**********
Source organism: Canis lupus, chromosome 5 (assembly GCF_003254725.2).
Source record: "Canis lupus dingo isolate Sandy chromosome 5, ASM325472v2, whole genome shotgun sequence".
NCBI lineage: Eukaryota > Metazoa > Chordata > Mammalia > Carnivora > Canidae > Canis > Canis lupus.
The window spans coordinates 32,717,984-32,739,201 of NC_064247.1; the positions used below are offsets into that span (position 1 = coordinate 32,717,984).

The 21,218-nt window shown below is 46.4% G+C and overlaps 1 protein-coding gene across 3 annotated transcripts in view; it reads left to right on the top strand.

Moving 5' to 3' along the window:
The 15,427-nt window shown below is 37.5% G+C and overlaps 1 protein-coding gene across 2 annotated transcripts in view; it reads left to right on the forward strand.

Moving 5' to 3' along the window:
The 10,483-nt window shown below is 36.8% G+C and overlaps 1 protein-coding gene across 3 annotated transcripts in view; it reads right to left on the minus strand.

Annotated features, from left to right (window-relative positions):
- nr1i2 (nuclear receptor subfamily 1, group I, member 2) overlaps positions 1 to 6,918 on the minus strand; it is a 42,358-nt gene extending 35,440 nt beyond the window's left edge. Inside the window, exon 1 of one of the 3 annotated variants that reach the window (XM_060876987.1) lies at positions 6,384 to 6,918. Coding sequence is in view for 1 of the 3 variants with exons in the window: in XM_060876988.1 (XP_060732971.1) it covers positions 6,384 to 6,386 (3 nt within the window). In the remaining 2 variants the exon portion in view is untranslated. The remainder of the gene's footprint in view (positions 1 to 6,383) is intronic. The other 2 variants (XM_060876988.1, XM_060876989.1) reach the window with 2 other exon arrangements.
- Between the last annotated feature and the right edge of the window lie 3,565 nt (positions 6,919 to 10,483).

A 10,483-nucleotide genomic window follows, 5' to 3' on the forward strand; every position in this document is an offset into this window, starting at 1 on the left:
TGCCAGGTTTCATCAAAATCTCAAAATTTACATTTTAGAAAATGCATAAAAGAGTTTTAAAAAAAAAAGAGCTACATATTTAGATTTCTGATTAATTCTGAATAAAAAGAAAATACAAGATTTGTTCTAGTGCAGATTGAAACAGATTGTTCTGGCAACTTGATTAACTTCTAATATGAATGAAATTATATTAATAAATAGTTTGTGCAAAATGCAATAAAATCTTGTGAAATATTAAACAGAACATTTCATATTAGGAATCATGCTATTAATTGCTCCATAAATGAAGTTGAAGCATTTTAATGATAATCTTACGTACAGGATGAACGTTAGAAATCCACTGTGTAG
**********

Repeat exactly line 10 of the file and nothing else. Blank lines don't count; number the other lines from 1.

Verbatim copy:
Annotated features, from left to right (window-relative positions):